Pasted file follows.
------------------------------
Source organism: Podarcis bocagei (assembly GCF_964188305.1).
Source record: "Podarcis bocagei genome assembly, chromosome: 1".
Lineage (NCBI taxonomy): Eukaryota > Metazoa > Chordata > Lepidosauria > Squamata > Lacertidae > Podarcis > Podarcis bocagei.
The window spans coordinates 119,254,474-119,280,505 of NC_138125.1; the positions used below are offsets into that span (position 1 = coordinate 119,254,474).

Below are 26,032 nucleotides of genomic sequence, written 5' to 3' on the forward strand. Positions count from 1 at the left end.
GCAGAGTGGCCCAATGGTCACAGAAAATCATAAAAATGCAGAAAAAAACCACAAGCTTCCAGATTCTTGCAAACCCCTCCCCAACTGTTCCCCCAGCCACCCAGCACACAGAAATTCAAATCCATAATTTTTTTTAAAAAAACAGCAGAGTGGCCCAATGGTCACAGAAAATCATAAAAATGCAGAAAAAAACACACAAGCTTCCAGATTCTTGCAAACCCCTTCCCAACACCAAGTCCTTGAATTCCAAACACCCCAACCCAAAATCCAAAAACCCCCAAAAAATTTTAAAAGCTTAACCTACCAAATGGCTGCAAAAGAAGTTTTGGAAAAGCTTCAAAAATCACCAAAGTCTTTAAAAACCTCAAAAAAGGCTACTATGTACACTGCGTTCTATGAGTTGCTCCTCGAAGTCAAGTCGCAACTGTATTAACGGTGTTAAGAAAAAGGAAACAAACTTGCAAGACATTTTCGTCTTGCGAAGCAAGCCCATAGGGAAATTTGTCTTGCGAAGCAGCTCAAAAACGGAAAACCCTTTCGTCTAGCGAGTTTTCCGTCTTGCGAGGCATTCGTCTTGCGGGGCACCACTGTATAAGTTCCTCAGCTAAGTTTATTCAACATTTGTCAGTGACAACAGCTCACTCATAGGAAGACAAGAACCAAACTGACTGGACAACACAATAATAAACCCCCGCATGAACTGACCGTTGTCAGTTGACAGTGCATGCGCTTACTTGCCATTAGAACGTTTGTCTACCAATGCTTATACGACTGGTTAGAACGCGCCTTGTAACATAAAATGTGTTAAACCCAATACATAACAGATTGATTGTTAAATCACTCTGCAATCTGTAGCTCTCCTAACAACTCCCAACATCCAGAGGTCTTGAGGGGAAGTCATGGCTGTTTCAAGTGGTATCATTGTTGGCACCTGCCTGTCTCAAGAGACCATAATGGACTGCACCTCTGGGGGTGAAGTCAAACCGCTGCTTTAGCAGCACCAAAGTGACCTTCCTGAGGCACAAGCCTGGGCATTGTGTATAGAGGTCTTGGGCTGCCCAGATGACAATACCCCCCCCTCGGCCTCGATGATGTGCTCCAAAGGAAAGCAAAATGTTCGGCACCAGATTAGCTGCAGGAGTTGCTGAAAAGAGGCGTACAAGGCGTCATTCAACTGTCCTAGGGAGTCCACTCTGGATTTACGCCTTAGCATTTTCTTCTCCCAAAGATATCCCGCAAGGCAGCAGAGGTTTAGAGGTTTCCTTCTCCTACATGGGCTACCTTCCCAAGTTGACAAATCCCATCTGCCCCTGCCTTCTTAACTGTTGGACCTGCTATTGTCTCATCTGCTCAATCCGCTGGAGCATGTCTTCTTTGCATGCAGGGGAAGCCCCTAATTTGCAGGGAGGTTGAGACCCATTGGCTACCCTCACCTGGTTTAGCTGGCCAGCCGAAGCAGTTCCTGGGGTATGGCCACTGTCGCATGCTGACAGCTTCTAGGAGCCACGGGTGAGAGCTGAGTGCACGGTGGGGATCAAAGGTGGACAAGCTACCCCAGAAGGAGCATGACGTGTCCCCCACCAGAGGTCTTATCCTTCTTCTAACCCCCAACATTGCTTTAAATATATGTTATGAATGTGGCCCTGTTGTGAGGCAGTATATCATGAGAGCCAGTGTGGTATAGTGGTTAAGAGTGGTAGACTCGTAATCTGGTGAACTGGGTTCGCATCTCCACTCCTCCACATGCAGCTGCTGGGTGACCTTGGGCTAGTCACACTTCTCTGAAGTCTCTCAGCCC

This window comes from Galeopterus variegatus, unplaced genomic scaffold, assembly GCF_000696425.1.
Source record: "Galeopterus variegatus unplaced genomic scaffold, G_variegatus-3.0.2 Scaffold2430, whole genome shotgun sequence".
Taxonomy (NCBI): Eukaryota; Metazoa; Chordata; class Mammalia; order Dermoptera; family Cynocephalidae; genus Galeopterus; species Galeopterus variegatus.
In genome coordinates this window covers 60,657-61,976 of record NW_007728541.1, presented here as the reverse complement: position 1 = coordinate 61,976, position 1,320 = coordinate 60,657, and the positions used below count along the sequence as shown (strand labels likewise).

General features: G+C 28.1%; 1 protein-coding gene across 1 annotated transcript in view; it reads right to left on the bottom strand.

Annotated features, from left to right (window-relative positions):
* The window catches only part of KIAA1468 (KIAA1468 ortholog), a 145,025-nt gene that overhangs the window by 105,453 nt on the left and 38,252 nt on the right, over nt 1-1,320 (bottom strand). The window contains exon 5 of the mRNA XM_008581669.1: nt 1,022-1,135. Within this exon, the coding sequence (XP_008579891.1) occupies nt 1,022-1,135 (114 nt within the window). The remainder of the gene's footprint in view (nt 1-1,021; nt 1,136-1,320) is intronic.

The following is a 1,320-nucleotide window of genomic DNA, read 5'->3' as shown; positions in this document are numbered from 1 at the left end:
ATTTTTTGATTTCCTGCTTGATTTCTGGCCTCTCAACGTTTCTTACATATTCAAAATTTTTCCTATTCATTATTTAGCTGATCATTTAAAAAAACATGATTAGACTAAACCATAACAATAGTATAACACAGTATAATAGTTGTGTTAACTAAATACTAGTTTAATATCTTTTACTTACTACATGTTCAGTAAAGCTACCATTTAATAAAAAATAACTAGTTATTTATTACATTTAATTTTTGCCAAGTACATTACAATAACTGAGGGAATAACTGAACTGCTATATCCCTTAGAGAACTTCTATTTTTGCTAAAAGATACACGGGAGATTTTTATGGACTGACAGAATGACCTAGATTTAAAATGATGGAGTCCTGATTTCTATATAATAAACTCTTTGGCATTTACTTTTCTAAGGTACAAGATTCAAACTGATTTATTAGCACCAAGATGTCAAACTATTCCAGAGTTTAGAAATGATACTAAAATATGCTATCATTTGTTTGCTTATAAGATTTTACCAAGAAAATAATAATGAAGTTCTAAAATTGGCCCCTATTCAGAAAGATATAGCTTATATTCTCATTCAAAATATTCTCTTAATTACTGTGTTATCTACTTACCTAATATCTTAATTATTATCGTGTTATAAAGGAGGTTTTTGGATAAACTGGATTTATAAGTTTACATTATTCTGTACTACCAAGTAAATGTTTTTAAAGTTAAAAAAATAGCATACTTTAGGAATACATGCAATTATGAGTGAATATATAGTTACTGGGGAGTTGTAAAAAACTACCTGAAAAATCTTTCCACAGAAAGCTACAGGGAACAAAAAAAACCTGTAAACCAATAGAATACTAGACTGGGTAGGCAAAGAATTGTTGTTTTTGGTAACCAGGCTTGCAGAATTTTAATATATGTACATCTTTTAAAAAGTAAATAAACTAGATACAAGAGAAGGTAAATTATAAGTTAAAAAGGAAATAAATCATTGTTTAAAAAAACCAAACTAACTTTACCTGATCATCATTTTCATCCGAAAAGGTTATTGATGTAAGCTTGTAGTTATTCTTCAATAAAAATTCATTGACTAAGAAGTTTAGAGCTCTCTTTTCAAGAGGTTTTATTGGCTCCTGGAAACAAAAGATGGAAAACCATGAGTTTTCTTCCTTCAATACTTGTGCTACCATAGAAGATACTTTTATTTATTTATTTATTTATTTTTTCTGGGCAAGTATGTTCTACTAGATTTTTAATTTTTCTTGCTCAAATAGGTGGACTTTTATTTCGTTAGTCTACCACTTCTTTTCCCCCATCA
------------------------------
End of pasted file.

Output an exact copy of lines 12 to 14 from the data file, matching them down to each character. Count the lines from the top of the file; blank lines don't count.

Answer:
Annotated features, from left to right (window-relative positions):
* The window catches only part of KIAA1468 (KIAA1468 ortholog), a 145,025-nt gene that overhangs the window by 105,453 nt on the left and 38,252 nt on the right, over nt 1-1,320 (bottom strand). The window contains exon 5 of the mRNA XM_008581669.1: nt 1,022-1,135. Within this exon, the coding sequence (XP_008579891.1) occupies nt 1,022-1,135 (114 nt within the window). The remainder of the gene's footprint in view (nt 1-1,021; nt 1,136-1,320) is intronic.

The following is a 1,320-nucleotide window of genomic DNA, read 5'->3' as shown; positions in this document are numbered from 1 at the left end: